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Basically I am working on a shell script in Cygwin which requires me to zip a couple of files (it must be a zip can't be gzip). The server I'm working on does not have the zip binary installed and I can not install it as it would require an RFC (request for change) to be done.

The only way I can create a zip for now is to select the files I want in Windows environment right click > send to compressed zip folder. But this defeats the purpose of having a shell script to do the work.

Is there ANY other way I can do this either through the Unix shell or Windows CMD?

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  • Moreover to Celada's answer, you should also be able to install zip locally.
    – pfnuesel
    Apr 15, 2017 at 20:46

2 Answers 2

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Sure, use the Python zipfile module. Python is quite ubiquitously installed, so you probably won't need to request to have it installed. The zipfile module comes with Python's standard library, so it's essentially guaranteed to be installed if Python itself is.

You can use it either by writing a short Python script, or by using its own command line interface (examples at the end of the documentation page).

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Sure, just use powershell. Example below creates foo.zip, containing foo.txt.

PS C:\Users\steve_000> Compress-Archive -U -LiteralPath foo.txt -DestinationPath foo.zip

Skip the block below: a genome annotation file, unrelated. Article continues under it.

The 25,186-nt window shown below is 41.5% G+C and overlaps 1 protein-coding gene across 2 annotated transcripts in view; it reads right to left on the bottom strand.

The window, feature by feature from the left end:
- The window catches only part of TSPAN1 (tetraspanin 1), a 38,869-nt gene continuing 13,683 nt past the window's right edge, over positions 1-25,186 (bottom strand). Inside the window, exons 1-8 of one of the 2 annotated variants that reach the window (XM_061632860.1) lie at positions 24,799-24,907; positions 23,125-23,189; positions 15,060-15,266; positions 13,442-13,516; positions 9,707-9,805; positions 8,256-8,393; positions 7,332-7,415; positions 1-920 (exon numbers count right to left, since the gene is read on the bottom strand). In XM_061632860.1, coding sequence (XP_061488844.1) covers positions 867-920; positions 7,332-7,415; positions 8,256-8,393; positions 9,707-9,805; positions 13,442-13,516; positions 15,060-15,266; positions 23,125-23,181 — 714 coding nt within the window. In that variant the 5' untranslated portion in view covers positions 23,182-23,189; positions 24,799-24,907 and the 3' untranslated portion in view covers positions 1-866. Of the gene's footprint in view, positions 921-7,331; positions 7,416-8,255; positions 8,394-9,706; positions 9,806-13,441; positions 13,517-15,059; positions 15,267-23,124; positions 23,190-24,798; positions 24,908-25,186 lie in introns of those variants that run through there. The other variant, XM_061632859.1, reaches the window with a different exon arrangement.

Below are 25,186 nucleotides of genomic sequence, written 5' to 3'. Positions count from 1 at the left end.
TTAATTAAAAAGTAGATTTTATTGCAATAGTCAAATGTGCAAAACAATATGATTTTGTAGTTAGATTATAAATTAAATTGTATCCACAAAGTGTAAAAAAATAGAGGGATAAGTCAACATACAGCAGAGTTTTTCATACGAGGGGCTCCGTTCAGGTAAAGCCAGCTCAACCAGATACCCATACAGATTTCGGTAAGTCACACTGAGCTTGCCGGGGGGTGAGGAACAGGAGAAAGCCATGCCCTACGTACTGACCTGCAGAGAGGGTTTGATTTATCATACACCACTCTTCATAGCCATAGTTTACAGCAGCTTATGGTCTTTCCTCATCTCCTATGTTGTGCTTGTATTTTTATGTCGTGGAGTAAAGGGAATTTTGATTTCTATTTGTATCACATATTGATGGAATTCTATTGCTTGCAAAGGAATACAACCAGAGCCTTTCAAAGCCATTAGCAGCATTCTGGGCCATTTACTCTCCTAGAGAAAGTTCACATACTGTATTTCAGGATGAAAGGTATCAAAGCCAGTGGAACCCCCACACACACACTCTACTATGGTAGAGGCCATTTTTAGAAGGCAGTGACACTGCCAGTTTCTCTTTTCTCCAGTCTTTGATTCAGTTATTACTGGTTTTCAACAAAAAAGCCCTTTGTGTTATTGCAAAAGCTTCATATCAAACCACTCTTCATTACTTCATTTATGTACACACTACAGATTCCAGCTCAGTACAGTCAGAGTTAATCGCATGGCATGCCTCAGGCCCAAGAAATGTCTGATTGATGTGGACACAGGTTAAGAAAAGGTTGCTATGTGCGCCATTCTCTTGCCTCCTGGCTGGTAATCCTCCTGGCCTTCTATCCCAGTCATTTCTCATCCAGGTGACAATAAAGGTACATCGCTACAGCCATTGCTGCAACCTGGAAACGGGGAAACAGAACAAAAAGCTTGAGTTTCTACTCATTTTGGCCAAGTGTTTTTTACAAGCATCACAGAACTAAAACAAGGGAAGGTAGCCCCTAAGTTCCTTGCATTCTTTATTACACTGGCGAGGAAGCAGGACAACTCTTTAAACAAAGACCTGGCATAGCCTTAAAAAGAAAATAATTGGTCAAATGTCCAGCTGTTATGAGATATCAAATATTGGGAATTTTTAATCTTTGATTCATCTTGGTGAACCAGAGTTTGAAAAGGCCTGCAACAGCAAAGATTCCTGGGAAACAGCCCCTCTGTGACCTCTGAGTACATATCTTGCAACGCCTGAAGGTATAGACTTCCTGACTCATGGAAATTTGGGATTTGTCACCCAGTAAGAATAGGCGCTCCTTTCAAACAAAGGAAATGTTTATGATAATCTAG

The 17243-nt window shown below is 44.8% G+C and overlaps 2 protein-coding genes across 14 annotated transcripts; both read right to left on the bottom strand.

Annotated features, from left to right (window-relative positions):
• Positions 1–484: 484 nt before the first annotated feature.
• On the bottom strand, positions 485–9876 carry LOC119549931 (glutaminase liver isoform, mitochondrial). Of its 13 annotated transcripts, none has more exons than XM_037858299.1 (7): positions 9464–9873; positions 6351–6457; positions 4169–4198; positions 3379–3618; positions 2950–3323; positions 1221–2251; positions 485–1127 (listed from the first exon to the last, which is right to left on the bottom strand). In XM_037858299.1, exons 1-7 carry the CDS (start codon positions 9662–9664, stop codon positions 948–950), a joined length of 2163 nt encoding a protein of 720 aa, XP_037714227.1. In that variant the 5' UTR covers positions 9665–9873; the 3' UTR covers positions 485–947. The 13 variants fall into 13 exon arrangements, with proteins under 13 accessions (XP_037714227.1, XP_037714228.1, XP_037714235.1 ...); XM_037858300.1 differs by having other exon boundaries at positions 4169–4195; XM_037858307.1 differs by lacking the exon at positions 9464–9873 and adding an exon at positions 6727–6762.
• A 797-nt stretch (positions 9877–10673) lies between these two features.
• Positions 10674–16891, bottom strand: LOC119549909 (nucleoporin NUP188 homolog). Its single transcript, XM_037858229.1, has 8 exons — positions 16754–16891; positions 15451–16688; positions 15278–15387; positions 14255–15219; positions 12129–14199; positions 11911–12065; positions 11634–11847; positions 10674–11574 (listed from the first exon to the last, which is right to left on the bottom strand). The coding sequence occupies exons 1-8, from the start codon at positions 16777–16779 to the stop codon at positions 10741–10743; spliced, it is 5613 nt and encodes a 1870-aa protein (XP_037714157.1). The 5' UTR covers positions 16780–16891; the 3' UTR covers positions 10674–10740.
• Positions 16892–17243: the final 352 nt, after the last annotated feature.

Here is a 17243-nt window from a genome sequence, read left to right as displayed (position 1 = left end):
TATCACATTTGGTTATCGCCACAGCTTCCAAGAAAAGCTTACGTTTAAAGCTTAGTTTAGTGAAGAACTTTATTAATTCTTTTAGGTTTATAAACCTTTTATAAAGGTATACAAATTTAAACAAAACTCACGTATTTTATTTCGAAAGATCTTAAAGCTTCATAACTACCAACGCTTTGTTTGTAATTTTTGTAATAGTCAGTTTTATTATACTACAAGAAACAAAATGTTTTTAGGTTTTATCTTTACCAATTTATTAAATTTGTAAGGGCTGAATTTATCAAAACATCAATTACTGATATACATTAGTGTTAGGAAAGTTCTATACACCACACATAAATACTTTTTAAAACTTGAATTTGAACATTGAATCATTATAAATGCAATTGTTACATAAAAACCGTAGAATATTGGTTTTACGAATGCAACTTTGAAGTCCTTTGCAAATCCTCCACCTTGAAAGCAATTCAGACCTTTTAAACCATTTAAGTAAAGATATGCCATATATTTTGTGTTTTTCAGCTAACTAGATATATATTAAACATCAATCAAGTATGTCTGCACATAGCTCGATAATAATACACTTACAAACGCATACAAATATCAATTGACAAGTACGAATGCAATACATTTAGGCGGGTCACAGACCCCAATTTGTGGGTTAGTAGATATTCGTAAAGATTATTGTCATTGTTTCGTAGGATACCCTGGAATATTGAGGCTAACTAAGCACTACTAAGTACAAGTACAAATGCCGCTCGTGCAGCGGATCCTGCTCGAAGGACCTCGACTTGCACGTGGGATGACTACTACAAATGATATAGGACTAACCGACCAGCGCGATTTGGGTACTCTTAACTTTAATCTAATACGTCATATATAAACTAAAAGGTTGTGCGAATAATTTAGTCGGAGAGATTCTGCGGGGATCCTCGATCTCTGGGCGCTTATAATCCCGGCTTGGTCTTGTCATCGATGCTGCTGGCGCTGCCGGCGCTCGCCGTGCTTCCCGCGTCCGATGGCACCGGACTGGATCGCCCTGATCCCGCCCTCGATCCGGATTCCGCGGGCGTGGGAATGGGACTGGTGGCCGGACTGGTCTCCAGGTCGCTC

PS C:\Users\steve_000> dir foo.zip


    Directory: C:\Users\steve_000


Mode                LastWriteTime         Length Name
----                -------------         ------ ----
-a----         15/04/17  10:52 PM           1119 foo.zip


PS C:\Users\steve_000>

More details at https://msdn.microsoft.com/powershell/reference/5.1/microsoft.powershell.archive/Compress-Archive

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    Can this be done in a shell script running in Cygwin though? I know absolutely nothing about powershell but isn't it a Windows thing? Is there some sort of trick to bridge the *nix shell running in Cygwin and powershell?
    – terdon
    Apr 15, 2017 at 22:42
  • note - this is only available starting with PowerShell 5 (February 2016)
    – Zombo
    Apr 16, 2017 at 1:12
  • Just run powershel.exe 'commands in quotes' from your script. stackoverflow.com/questions/14044671/…
    – steve
    Apr 16, 2017 at 6:31
  • If you don't have PowerShell 5 you can use the native .NET compression routines directly by calling them in a PowerShell script.
    – dragon788
    Apr 16, 2017 at 13:07

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